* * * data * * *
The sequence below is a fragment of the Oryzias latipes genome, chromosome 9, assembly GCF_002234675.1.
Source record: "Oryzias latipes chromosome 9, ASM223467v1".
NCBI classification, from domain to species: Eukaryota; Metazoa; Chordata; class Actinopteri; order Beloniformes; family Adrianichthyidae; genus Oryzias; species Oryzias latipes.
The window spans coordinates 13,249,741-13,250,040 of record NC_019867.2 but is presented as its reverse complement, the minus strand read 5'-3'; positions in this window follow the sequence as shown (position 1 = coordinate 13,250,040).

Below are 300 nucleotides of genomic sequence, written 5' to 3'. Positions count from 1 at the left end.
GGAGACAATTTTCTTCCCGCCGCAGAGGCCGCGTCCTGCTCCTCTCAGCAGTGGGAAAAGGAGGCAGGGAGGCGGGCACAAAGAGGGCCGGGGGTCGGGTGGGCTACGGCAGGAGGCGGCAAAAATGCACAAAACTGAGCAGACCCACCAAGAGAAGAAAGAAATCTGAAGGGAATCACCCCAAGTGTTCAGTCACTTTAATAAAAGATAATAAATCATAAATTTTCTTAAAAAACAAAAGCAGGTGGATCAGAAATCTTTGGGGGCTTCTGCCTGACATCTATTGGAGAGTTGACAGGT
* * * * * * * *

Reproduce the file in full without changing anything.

The sequence below is a fragment of the Oryzias latipes genome, chromosome 9, assembly GCF_002234675.1.
Source record: "Oryzias latipes chromosome 9, ASM223467v1".
NCBI classification, from domain to species: Eukaryota; Metazoa; Chordata; class Actinopteri; order Beloniformes; family Adrianichthyidae; genus Oryzias; species Oryzias latipes.
The window spans coordinates 13,249,741-13,250,040 of record NC_019867.2 but is presented as its reverse complement, the minus strand read 5'-3'; positions in this window follow the sequence as shown (position 1 = coordinate 13,250,040).

Below are 300 nucleotides of genomic sequence, written 5' to 3'. Positions count from 1 at the left end.
GGAGACAATTTTCTTCCCGCCGCAGAGGCCGCGTCCTGCTCCTCTCAGCAGTGGGAAAAGGAGGCAGGGAGGCGGGCACAAAGAGGGCCGGGGGTCGGGTGGGCTACGGCAGGAGGCGGCAAAAATGCACAAAACTGAGCAGACCCACCAAGAGAAGAAAGAAATCTGAAGGGAATCACCCCAAGTGTTCAGTCACTTTAATAAAAGATAATAAATCATAAATTTTCTTAAAAAACAAAAGCAGGTGGATCAGAAATCTTTGGGGGCTTCTGCCTGACATCTATTGGAGAGTTGACAGGT